The GIFT Surg project
GIFT (Guided Instrumentation for Fetal Therapy and Surgery) is a 7-year-long IEH grant, funded by the Wellcome Trust and EPSRC.
"UCL is working towards a major development in surgery on unborn babies thanks to a £10 million award from the Wellcome Trust and the Engineering and Physical Sciences Research Council (EPSRC), under the ‘Innovative Engineering for Health’ initiative.
This new research project, titled GIFT-Surg (Guided Instrumentation for Fetal Therapy and Surgery), is led by UCL in collaboration with KU Leuven in Belgium, who will work with surgeons and doctors at Great Ormond Street Hospital, University College London Hospital NHS Trust and UZ Leuven as part of a highly multidisciplinary team.
GIFT-Surg will engineer a novel combination of innovative interventional imaging systems and MRI/ultrasound scans to provide extremely accurate visualisation, both pre-operative and real-time, which will be used by the surgeon in conjunction with advanced surgical tools that offer new levels of flexibility and precision. A training platform will also be developed to equip surgeons with the necessary skills in the treatment of congenital birth defects such as spina bifida and twin-to-twin transfusion syndrome."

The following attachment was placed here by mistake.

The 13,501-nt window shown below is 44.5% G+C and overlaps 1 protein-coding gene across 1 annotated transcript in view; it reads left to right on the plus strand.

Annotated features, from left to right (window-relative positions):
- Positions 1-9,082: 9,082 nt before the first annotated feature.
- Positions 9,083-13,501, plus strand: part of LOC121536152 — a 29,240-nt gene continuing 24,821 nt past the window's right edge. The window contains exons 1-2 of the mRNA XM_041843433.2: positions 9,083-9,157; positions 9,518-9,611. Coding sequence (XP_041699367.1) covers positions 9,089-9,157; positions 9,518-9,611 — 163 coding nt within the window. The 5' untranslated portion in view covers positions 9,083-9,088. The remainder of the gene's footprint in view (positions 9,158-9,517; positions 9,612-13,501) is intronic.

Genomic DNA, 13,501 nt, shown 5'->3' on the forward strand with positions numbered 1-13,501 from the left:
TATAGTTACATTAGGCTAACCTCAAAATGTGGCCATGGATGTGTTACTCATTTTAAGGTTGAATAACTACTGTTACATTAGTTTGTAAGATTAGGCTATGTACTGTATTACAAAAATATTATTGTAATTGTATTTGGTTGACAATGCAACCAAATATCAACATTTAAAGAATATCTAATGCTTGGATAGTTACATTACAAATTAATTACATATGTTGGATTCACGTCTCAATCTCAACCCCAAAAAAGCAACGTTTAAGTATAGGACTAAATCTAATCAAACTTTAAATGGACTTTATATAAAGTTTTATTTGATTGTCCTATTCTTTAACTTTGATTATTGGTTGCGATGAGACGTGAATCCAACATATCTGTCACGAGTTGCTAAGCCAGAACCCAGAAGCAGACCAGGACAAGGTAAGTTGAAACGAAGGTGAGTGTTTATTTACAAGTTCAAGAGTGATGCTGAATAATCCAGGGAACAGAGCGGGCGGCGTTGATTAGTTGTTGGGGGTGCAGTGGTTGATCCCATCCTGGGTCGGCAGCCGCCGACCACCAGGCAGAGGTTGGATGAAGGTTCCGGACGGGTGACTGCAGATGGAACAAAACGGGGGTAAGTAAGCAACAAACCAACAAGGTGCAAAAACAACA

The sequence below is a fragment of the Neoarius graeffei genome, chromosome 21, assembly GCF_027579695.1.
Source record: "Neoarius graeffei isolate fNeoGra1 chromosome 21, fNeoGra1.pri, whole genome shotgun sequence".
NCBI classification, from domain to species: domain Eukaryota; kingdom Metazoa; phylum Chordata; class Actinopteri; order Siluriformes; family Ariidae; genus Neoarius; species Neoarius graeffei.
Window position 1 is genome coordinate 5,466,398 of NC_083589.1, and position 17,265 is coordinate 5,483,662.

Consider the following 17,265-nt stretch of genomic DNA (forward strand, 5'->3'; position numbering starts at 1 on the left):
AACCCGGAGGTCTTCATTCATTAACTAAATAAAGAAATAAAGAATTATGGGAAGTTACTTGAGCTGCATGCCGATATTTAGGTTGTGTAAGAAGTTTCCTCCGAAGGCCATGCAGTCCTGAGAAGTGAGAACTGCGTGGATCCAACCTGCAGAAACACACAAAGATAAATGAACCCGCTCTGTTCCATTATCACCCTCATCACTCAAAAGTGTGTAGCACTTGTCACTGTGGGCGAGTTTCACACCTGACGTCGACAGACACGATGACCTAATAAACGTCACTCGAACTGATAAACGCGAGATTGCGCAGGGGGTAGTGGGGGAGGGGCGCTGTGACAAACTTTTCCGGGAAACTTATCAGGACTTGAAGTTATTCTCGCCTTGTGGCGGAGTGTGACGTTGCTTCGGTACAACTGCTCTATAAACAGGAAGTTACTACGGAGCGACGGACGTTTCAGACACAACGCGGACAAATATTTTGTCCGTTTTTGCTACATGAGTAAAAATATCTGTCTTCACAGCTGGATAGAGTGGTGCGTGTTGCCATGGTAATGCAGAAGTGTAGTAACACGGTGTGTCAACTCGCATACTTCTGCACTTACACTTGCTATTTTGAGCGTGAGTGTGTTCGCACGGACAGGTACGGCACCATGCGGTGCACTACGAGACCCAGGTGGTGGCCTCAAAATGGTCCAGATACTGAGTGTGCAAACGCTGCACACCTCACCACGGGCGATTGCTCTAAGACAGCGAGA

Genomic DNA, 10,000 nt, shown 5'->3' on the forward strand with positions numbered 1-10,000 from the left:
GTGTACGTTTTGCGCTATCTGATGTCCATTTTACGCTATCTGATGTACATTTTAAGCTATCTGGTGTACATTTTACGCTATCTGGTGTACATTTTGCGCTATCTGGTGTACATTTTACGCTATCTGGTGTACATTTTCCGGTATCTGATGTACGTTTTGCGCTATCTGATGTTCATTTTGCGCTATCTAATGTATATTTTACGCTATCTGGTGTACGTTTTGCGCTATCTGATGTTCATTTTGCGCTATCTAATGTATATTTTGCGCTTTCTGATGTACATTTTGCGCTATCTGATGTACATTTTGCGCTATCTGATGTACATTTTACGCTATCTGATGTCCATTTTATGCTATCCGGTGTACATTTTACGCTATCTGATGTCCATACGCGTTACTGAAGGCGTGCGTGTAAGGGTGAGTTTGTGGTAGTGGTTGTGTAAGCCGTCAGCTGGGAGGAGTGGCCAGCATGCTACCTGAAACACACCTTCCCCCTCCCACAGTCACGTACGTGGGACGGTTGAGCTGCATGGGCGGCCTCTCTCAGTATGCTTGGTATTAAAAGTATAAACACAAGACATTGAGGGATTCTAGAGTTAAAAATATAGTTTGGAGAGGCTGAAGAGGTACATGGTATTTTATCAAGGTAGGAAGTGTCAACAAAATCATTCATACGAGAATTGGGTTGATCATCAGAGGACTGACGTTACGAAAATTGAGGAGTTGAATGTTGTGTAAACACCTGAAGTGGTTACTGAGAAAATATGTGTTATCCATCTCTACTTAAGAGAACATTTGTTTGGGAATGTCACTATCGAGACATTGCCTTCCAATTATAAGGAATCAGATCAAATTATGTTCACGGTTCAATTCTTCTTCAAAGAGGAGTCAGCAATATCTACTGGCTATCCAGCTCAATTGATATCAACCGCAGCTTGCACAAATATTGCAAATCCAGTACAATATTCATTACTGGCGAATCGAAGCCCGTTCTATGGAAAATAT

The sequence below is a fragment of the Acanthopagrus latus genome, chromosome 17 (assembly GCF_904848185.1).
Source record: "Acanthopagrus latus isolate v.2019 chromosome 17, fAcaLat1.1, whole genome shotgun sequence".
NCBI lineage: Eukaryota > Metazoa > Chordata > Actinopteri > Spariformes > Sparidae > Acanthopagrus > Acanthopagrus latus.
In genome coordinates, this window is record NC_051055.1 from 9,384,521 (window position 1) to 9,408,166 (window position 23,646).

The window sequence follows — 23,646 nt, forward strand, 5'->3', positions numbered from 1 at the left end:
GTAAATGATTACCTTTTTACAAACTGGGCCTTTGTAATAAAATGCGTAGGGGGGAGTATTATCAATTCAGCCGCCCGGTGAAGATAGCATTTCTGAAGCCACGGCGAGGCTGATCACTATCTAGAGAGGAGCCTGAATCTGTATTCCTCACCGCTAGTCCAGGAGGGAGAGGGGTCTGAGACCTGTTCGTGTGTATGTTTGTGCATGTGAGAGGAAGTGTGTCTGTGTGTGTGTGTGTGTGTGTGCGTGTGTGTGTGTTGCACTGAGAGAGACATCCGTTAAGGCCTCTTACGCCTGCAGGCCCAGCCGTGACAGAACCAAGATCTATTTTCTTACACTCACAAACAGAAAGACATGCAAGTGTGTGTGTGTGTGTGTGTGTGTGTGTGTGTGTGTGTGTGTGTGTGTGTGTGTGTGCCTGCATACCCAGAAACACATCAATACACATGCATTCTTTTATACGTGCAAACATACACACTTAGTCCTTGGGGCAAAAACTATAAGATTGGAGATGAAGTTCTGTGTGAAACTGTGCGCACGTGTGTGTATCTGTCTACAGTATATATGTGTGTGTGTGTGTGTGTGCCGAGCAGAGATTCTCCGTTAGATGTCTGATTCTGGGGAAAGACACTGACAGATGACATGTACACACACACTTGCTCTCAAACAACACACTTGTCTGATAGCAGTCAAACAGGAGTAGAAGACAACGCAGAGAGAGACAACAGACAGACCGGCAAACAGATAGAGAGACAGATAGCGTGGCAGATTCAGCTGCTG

"GIFT-Surg is working to develop an extended flexible mechatronic multi-finger device that will be fed in through a small incision, of approximately 4mm, in the abdomen of the mother. This device will enable surgeons to operate and perform complex procedures from outside the womb. The three “fingers” of the device will offer the surgeon superior dexterity and better vision at the surgery site. While two of the fingers can carry out delicate procedures, in the case of spina bifida, patching up the source of the protrusion from the spine, the third will carry an innovative endoscopic imaging system that will create 3D images of the environment inside womb and acquire tissue properties making it possible to identify anatomic structures on and below the tissue surfaces. The surgeon will have direct and real-time access to these images and guidance cues which will be clearly displayed on a screen visible to them in the operating theatre. The images will also serve as a feedback for guiding the dexterous instrumentised ar
Key Impacts include:
- Creation of flexible instru ments that are designed to allow surgeons to perform minimally invasive surgery with improved safety and efficacy
- Allow surgeons to actively and reliably work in a fragile, complex and real-time environment
- Enable surgeons to better prepare for surgeries by providing more pre-operative data
- Provide clearer visualisations and greater scope of view for surgeons."
mosaic from Pankaj Daga on Vimeo.
Source: GIFT Surg